Morris wrote the book from which I obtained this quote, "Money, Greed, and Risk", in early 1999. It certainly also applies to what we are going through recently.

As for Charley Mitchell, he was forced to resign from National City Bank in 1933 and was tried for income tax invasion in 1934, yet acquitted, even though he admitted he hadn't paid taxes for years. He later became chairman of Blythe & Co., rebuilt his fortune, paid off his debts, and died in 1955, his reputation on Wall Street largely restored.

Lastly, in researching this piece, I couldn't help but latch on to another of Charles Geisst's comments concerning the raft of charges leveled against the banking community post-1929.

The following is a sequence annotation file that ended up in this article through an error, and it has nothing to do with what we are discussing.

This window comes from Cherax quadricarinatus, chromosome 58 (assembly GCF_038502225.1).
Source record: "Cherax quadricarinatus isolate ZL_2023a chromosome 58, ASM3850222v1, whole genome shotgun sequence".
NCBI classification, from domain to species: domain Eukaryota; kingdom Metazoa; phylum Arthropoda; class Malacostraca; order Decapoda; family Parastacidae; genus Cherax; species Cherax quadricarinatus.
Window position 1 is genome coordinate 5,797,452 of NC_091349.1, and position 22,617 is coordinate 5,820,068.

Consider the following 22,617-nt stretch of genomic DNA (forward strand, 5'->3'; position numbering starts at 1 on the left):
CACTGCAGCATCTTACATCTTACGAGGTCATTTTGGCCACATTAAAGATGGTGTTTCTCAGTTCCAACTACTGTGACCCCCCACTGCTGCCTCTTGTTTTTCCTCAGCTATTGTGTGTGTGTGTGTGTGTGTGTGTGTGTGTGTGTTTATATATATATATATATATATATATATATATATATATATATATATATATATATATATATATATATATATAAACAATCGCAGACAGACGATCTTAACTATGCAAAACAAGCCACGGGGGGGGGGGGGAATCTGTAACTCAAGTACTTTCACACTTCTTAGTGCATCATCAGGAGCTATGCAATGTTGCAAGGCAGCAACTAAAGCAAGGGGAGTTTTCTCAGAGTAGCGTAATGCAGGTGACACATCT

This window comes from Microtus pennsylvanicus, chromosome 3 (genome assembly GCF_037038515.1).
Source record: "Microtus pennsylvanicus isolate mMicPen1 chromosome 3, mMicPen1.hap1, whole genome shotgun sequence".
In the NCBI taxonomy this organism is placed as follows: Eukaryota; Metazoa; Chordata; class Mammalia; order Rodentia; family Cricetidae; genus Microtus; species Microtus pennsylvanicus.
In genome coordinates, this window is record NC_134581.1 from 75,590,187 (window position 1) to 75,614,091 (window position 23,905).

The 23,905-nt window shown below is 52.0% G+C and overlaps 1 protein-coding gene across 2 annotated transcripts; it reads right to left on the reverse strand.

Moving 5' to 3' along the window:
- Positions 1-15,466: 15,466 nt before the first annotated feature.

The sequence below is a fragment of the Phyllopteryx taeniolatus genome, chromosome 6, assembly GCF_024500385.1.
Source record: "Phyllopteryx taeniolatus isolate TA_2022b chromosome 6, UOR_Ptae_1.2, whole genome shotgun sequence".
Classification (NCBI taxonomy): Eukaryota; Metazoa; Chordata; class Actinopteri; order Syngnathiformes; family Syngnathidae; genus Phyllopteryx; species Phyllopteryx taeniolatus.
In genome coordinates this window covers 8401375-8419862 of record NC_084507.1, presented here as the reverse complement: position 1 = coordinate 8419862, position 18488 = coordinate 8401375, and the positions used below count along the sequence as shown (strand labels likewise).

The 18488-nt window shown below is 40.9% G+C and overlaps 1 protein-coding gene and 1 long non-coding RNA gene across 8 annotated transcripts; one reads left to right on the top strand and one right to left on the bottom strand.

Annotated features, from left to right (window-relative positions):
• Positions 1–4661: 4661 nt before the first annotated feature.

Even though they served no jail time, "Once charged, however, many of the bankers found that public opinion held them in the same company as mobsters." Ditto 2002, Mr. Geisst, ditto.


"Monopolies in America," Charles R. Geisst
"Wall Street: A History," Charles R. Geisst
"Money, Greed, and Risk," Charles R. Morris
"Eyewitness to Wall Street," David Colbert
"Devil Take the Hindmost," Edward Chancellor
"Rainbow's End," Maury Klein
"The Great Bull Market," Robert Sobel
"Manias, Panics, and Crashes," Charles Kindleberger

Next week, Richard Whitney.

Brian Trumbore